A public lecture by Prof. Frank Doyle, Dean of Harvard’s John A. Paulson School of Engineering and Applied Sciences
How can we build robots that act like living organisms? What will it take to develop an artificial pancreas? Or create intelligent medical nanotechnologies? New intellectual spaces for interdisciplinary thinking are encouraging engineers to work with bioscientists to find surprising solutions to complex problems.
This is what’s known as convergence - the merging of distinct technologies, industries, or devices into a unified whole. This talk will explore new pathways and opportunities that result from not only the convergence of systems engineering with the life sciences, but also the emerging opportunities that result from embedding engineering into design, business, law and the arts and the humanities.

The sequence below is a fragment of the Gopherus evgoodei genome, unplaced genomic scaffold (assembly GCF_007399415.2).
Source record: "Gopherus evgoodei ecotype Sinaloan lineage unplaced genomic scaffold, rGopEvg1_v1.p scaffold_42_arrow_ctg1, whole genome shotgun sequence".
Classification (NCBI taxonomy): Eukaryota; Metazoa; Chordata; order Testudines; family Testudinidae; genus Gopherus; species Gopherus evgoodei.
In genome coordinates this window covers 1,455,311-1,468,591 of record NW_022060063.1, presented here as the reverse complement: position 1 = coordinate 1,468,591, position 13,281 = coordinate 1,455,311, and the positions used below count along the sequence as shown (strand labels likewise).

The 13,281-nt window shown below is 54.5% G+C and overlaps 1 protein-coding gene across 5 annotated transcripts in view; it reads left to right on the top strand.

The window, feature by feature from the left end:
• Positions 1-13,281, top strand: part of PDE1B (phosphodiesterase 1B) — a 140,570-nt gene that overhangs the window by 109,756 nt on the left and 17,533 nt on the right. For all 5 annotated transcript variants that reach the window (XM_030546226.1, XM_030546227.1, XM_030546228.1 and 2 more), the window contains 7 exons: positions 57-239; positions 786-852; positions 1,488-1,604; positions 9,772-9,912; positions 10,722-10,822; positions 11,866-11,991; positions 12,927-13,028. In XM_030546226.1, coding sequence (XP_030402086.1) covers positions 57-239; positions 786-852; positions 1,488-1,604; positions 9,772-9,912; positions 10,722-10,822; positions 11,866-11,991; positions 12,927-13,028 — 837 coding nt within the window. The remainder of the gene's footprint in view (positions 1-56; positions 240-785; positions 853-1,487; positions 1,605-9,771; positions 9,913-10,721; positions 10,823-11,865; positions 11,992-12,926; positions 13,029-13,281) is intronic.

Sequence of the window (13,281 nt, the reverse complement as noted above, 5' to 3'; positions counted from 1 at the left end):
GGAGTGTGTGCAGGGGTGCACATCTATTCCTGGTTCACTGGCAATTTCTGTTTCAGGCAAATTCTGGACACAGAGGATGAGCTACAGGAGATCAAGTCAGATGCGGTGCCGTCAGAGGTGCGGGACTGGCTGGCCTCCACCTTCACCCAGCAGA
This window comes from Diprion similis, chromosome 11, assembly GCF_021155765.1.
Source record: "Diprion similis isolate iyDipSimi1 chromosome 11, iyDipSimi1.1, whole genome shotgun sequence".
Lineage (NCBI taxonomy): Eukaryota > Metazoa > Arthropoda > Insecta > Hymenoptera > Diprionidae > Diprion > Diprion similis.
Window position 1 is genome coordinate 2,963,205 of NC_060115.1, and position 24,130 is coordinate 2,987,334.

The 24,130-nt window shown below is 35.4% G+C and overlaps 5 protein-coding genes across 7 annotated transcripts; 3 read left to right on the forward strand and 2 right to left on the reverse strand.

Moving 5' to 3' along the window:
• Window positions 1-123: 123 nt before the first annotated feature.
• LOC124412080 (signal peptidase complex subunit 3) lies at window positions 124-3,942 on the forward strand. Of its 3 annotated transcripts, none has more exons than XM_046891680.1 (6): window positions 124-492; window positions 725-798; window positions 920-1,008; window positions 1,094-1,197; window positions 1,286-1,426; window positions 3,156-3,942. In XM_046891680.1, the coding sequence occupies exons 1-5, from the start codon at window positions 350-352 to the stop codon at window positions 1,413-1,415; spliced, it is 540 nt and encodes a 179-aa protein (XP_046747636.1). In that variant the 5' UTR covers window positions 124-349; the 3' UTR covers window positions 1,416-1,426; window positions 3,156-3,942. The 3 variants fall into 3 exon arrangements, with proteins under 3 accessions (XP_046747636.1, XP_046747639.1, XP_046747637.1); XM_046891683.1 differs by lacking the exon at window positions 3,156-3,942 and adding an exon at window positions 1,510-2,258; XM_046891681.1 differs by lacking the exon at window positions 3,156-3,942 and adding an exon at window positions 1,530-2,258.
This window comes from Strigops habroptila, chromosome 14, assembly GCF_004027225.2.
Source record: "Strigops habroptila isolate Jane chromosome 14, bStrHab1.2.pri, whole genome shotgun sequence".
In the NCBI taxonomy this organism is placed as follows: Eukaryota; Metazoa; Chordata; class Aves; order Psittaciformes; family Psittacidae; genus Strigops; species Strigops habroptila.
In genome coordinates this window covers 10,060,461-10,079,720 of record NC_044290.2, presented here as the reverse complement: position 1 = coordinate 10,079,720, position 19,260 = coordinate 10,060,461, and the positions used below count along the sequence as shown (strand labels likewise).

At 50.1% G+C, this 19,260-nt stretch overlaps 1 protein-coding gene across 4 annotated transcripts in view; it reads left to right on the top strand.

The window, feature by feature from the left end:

Distinguished chemical engineer, Professor Frank Doyle, Dean of Harvard’s John A. Paulson School of Engineering and Applied Sciences, will share his insights into the convergent thinking revolution.
In his research, Professor Doyle applies systems engineering principles to the analysis of regulatory mechanisms in biological systems. His work includes the design of drug-delivery devices for diabetes; modeling, analysis, and control of gene regulatory networks underlying circadian rhythms; and computational analysis for developing diagnostics for post-traumatic stress disorder.
Tickets are limited for this event, so if you no longer wish to attend we appreciate your cancellation.